[New mexico] Gov. Bill Richardson endorsed proposed legislation Tuesday that would restrict the ability of local governments to exercise powers of eminent domain.
Under the proposal, eminent domain powers would be removed from the Metropolitan Redevelopment Act, and both the Urban Renewal Law and the Community Development Law would be repealed. It would not interfere with traditional uses of eminent domain in other existing law.
Richardson vetoed a bill passed this year that had been introduced by Farmington lawmakers Rep. Richard Cheney and Sen. Steve Neville. He said Tuesday the new proposal recommended by a task force he created at the time of the veto will have protections for local governments that the 2006 bill lacked.
"The bill that I vetoed last session would have created more problems than it resolved," he said. "The task force produced a solution that is more realistic, and will not prevent municipalities from cleaning up nuisance properties that place communities at risk. Most importantly, it will protect private property owners from unnecessary condemnation."
However, William Fulginiti, executive director of the New Mexico Municipal League, said that organization strongly opposed the new bill and would work to stop its passage. He said a majority of the task force did not vote in favor of the proposal.
"We think the power of eminent domain should be left in the Metropolitan Redevelopment Act as a tool of last resort when you are trying to clean up slums and blight," he said.
Eminent domain is the power of local governments to condemn a property and pay the owner fair market value. Typically, it has been used for necessary infrastructure, such as for roads or utility lines, or to clean up blighted areas.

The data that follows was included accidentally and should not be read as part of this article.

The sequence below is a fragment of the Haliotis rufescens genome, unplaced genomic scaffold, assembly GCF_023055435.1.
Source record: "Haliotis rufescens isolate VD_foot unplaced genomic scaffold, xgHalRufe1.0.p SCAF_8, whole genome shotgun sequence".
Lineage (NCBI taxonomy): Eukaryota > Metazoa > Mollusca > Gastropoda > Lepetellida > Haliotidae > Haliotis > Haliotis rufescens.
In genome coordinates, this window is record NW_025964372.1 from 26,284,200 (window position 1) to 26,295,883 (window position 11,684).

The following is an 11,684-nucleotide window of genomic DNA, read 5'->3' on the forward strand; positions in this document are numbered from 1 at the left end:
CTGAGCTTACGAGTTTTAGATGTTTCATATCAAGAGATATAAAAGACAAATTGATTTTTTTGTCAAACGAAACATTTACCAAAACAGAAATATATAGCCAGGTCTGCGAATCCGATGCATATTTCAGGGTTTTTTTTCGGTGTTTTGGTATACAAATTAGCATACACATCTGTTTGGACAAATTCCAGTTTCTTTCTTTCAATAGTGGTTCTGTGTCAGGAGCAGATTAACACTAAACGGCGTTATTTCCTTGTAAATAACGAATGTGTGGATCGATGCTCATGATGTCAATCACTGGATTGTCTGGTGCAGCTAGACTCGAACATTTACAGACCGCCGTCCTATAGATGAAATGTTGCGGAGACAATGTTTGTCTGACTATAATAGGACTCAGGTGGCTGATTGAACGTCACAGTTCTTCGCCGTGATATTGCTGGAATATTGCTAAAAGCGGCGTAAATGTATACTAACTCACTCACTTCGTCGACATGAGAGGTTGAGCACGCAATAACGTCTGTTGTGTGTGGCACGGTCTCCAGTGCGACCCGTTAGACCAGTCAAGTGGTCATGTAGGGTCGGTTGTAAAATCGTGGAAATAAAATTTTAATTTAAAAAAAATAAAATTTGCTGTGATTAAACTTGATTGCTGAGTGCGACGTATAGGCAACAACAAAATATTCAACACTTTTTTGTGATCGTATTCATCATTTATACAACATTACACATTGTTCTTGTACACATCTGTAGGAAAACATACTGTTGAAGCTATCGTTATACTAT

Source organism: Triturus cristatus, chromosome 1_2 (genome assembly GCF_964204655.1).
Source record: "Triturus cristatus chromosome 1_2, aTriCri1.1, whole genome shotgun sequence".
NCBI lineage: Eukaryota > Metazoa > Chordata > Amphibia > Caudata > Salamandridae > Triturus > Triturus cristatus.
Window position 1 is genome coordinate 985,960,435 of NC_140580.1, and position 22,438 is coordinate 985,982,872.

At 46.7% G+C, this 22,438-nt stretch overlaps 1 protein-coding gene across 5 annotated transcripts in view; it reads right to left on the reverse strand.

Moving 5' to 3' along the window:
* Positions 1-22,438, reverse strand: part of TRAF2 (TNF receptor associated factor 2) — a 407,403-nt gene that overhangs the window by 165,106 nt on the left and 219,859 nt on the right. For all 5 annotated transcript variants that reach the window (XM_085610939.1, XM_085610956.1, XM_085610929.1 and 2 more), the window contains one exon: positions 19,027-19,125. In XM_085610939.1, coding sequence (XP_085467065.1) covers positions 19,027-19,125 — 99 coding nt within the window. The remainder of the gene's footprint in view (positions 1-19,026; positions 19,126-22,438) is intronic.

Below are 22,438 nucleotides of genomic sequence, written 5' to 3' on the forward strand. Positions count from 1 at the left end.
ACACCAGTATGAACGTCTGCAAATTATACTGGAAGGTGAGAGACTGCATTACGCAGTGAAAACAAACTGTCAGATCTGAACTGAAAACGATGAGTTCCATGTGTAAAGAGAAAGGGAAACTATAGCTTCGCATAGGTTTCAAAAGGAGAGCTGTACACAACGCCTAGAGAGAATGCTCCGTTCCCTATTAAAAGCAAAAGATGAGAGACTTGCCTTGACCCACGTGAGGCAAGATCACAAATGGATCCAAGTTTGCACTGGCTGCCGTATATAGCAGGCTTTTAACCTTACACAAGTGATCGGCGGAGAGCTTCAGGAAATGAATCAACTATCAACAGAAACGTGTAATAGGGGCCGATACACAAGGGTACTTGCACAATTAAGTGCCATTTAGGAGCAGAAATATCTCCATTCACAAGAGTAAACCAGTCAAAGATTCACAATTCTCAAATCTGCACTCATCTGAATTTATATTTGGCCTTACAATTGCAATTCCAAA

But in 2004, the Supreme Court ruled that eminent domain could also be used to condemn property to make way for commercial development. That sparked both controversy and a flood of legislation at the state level seeking to restore protection for property owners.
Fulginiti said there has never been an abuse of eminent domain in New Mexico, and what happened in the controversial Kelso case could not happen in New Mexico under current laws.
But Ben Ward, a deputy legal counsel to the governor who worked with the task force, said the intent of the proposed bill is to eliminate the potential for abuse.
He said by removing eminent domain from the Metropolitan Redevelopment Act, they were directly targeting the use of those powers for economic development purposes.
Sen. Neville said he would take a close look at Richardson's proposal between now and the start of the legislative session next month to ensure it provides the needed protections for property owners.
"I think it's a good approach, but there still may be some loopholes," Neville said. "I haven't gotten a legal opinion yet to see if it's something we should be worried about."
Alamogordo NM Daily News: http://www.alamogordonews.com